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      Don't get burned by your Christmas tree and be another statistic

      U.S. fire departments respond to an estimated annual average of 230 structure fires that begin with Christmas trees.

      "Every holiday season we want to stress to everybody that although this is a time of year that we want to have fun and spend a lot of time with our families it never fails we always have some type of tragedy," Michael Dade, a member of Quincy Fire Department's Public Education Team, said.

      Structure fires caused by Christmas trees on annual average cause four deaths, 21 civilian fire injuries and $17.3 million in direct property damage.

      "Those trees can get dried out along with all the decorations we put out at the same time of year and when that happens they're a little more susceptible to fire," Dade said.

      Be sure to keep your real Christmas tree moist all season long. Even if it's faux, make sure you keep an eye on its decorations. Fourteen percent of Christmas tree fires involve decorative lights.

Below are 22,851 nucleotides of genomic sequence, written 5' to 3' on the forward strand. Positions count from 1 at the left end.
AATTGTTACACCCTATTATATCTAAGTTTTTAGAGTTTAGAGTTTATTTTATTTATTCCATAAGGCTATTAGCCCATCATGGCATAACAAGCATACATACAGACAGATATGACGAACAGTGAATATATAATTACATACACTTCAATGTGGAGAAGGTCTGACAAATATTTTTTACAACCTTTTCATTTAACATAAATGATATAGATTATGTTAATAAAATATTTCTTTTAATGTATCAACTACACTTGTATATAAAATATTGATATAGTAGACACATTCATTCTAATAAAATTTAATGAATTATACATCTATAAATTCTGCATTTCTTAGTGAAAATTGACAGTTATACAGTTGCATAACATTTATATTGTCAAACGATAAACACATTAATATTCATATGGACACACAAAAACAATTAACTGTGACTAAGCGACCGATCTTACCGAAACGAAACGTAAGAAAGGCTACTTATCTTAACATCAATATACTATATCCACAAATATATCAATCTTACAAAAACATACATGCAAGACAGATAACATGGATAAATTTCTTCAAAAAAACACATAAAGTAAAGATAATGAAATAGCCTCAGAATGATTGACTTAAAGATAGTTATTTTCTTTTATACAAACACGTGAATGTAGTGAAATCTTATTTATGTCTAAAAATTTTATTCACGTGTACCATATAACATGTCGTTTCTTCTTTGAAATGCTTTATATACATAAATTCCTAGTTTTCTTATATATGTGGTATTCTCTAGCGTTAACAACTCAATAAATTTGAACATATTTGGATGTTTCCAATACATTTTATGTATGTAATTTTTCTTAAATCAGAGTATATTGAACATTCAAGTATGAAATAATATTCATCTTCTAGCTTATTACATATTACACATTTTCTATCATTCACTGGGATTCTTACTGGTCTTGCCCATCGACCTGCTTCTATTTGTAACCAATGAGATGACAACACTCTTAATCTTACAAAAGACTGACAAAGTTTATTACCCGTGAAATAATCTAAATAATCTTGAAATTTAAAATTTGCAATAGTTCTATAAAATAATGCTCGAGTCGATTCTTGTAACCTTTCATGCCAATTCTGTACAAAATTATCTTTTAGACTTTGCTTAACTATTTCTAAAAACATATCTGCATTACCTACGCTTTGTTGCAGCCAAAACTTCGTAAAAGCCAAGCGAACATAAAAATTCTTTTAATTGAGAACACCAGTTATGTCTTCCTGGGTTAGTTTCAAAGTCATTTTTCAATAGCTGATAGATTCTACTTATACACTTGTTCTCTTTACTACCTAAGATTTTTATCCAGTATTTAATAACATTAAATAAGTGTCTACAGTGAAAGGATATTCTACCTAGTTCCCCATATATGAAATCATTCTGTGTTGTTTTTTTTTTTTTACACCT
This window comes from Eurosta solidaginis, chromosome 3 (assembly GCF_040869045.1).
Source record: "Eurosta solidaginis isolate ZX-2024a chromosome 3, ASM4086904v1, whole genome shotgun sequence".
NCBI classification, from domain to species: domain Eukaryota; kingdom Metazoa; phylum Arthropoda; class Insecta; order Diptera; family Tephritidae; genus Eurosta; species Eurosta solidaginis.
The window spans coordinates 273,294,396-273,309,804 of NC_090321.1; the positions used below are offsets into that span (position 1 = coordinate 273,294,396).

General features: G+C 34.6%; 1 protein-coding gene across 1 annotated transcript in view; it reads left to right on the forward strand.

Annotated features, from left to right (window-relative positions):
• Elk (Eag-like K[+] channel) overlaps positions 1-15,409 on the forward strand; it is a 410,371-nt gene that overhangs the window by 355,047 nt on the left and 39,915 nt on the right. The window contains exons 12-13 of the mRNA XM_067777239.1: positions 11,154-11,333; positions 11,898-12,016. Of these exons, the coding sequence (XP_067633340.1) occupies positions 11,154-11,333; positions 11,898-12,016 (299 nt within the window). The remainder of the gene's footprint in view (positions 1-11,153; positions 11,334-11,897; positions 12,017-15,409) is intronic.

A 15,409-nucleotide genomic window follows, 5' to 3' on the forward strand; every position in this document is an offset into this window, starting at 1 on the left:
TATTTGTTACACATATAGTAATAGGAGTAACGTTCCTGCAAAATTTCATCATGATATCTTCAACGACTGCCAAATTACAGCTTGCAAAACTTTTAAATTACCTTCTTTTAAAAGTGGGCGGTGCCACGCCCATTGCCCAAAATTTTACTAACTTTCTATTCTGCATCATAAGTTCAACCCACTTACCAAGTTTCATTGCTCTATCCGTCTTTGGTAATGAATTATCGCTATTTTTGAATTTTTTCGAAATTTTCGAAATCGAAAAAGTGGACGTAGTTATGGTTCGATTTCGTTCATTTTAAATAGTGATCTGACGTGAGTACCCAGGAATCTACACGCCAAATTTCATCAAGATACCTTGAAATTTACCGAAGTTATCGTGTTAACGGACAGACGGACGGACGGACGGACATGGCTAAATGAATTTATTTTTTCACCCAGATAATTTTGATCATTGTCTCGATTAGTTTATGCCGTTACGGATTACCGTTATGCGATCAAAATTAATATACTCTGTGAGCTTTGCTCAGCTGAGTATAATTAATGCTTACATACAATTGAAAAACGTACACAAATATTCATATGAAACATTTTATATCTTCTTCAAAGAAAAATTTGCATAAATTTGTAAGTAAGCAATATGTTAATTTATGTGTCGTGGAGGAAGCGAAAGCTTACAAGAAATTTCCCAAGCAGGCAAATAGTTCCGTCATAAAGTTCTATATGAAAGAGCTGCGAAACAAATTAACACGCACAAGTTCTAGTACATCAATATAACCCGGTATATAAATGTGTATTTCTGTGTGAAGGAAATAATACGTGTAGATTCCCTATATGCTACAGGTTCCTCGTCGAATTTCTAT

"People don't realize how quick these decorations can go up and because they go up so quick as opposed to other furniture in your home they give you a lot less time to get out of the house," Firefighter Jerry Maste, said.

      And if your holiday lights have a cord that looks like this, it's time to buy news ones.

      "Just one little spark or just that cord getting hot in one spot with the needles touching the cord, it can ignite the tree," Jerry Smith, from the Quincy Fire Department, said.

      It takes the Quincy Fire Department an average of three minutes to respond to a fire, the same amount of time it can take a Christmas tree to ignite an entire living.

      Use these safety tips to keep you and your family safe this holiday season and don't become a statistic.

      To see the Quincy Fire Department simulate a Christmas tree fire, click here.